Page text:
What would a middle way look like for the Yangtze? The Conservancy is now preparing a proposal focused on both reducing flood risk and maintaining the environmental health of the river.

The proposal suggests that these aims can be accomplished by coordinating the operations of the new dams being built upstream of Three Gorges Dam with actions in the downstream floodplain, premised on these concepts:

1. Three Gorges Dam, and the new dams upstream of it, are intended to protect an intensively settled and farmed floodplain. However, for floods arising on the main-stem Yangtze, preliminary analysis suggests the new dams will provide very little additional flood-risk benefits beyond what Three Gorges Dam already provides.

2. Additionally, the settled floodplain area faces flood threats from other rivers; some of the worst floods in the past have come from rivers that enter the Yangtze downstream of Three Gorges – meaning the new dams cannot possibly reduce those threats.

3. Managing the new dams for flood control will severely alter river flows into the last remaining free-flowing portion of the upper Yangtze — the Rare and Native Fish Reserve — impacting hundreds of fish species, including dozens found nowhere else in the world, and a fishery that provides important food resources for people.

4. Managing the new dams for flood control will also reduce the amount of hydroelectricity the dams can generate. This is because flood management will require that, during the summer Monsoon, the reservoirs behind the dams will be lowered in order to catch incoming floods. Lowering of the reservoirs will reduce energy production by billions of kilowatt-hours during the season of greatest energy demand in China.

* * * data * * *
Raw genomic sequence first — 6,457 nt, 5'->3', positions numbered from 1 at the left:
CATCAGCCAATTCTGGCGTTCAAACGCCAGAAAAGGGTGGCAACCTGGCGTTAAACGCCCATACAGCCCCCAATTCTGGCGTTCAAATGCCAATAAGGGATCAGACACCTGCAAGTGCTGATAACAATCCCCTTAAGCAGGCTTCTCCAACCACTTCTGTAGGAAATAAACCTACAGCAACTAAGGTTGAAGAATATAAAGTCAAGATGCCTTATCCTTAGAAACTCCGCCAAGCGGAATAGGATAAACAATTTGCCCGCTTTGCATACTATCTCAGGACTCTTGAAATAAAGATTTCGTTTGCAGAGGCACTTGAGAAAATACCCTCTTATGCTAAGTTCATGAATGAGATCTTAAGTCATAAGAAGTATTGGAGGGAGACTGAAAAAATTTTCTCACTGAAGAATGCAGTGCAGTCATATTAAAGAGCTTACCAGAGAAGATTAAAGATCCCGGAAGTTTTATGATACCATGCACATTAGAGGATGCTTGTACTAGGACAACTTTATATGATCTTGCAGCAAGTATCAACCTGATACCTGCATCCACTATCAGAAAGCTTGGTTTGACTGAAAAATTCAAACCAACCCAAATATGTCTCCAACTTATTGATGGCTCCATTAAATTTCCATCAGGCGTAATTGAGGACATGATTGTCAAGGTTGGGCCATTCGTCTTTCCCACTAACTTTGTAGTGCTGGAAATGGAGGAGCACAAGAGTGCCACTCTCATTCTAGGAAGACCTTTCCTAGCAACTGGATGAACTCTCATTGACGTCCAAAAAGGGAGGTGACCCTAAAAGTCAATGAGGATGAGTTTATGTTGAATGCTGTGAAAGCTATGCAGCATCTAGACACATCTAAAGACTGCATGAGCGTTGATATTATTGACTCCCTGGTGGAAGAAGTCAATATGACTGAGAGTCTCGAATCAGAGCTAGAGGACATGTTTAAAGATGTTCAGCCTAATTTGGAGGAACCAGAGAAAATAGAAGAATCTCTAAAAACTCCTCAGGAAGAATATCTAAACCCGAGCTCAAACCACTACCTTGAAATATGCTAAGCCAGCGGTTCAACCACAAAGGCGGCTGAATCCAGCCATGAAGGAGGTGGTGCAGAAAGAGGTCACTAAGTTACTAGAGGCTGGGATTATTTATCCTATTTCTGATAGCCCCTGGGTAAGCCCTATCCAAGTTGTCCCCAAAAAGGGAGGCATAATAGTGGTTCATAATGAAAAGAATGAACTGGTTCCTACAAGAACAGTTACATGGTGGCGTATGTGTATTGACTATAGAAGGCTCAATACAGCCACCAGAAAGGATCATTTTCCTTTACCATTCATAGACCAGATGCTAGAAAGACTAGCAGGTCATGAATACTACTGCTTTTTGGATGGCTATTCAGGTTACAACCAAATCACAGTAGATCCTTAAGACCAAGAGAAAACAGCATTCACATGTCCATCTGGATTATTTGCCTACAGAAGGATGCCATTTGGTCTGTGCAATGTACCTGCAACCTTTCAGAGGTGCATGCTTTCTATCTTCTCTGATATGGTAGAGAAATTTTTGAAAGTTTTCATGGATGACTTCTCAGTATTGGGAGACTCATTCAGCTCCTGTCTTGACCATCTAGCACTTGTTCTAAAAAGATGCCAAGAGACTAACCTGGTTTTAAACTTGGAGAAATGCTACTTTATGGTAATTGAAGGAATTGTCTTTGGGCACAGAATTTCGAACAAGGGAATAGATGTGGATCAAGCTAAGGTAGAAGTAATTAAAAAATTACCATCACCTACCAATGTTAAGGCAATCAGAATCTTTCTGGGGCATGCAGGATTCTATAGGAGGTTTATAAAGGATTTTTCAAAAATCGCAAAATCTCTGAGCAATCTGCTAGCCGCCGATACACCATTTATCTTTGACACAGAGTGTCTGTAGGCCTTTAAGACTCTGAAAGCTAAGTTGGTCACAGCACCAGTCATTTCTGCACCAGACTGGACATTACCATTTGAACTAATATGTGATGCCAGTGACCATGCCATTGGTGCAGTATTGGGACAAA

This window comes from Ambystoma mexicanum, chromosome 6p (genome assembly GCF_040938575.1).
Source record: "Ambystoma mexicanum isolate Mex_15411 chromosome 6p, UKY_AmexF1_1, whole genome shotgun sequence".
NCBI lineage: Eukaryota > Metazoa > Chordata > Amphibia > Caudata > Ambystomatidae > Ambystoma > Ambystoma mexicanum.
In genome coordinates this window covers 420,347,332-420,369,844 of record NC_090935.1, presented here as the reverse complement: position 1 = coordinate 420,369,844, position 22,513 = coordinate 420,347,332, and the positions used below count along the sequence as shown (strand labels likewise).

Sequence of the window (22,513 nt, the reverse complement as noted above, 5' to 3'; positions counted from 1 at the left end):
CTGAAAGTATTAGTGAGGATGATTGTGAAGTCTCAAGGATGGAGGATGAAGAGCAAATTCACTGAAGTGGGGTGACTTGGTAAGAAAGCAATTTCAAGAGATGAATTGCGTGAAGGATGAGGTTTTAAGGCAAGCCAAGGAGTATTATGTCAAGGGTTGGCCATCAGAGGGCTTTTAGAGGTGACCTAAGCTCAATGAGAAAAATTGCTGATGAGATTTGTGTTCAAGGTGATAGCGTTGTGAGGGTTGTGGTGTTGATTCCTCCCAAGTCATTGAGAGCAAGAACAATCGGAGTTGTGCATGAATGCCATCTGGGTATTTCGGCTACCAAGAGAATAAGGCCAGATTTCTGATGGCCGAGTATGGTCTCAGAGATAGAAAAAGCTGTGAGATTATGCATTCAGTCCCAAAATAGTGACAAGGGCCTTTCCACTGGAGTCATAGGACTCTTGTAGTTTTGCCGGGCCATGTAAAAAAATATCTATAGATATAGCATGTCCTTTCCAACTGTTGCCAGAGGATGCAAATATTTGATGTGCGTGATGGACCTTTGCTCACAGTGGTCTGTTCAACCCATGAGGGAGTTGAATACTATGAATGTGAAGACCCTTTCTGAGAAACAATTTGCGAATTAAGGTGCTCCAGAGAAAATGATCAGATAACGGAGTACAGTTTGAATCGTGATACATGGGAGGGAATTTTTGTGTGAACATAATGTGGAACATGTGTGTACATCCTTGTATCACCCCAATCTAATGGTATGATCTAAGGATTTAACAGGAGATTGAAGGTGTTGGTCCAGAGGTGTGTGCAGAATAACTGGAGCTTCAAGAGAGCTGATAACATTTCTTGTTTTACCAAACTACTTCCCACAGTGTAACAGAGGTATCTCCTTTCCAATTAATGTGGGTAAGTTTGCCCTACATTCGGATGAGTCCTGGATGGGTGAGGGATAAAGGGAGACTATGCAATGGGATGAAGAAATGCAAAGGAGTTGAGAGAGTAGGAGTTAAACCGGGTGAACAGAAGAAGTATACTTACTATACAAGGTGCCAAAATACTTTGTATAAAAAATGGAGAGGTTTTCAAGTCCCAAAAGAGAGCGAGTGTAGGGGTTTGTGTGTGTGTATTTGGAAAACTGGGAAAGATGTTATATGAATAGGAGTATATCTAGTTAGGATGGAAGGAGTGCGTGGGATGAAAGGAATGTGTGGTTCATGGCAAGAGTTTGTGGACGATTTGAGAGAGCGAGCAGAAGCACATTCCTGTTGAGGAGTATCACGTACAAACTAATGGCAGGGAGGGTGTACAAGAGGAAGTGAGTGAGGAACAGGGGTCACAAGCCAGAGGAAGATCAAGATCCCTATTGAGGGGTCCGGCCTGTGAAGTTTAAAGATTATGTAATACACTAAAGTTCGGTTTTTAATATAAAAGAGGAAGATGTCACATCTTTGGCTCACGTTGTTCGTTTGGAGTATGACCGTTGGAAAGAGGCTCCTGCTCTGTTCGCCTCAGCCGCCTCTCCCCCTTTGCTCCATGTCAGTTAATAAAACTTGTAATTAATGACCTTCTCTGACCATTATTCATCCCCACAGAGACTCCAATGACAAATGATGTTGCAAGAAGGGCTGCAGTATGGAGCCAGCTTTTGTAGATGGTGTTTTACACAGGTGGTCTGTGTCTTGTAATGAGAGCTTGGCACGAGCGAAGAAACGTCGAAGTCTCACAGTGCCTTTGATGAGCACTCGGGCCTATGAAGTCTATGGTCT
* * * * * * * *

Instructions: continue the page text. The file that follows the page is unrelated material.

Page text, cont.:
5. However, if the reservoirs were not lowered during the summer, the dams could release a much more natural flow into the Fish Reserve. Further, the dams could generate considerably more energy, providing hundreds of millions of dollars in additional revenue. A significant portion of this additional revenue could be directed toward funding environmental conservation and actions that will reduce flood risk in the downstream floodplain, such as strategically strengthening levees or flood-proofing at-risk buildings.

The Leshan Buddha LESHAN BUDDHA: The largest carved stone Buddha in the world looms over the Min River, a major tributary to the Yangtze. (Photo: Wikimedia Commons)

Because flood control in the new dams would provide only a small amount of additional benefit for only one of multiple flood threats confronting the settled floodplain (points 1 and 2 above), removing flood control from the new dams can actually decrease the flood risk for people in the downstream floodplain — as long as a significant portion of the consequent additional hydropower revenue is invested in floodplain management that can reduce risk arising from all potential sources.

Thus the “middle way” that the Conservancy is proposing for the Yangtze would reduce impacts to the Native Fish Reserve, reduce flood risk for the downstream floodplain, and generate significant revenue to fund environmental conservation throughout the Yangtze basin.

(Note that a recent Wall Street Journal article references the Conservancy’s proposal and reports that the proposed changes in dam operations “could raise the risk of flooding.” Although removing flood storage from the dams without any compensatory investment of funds in the floodplain might slightly increase flood risk in the densely settled floodplain, the holistic approach described above that we are advocating would actually reduce flood risks.)

This was originally written by Jeff Opperman for the Cool Green Science Blog and is published here with permission.

From Tao to Mao to now: A 'middle way' for the Yangtze?
China has historically managed its rivers out of Confucian control rather than Taoist live-and-let-live. But the Conservancy has a plan for the Yangtze that bal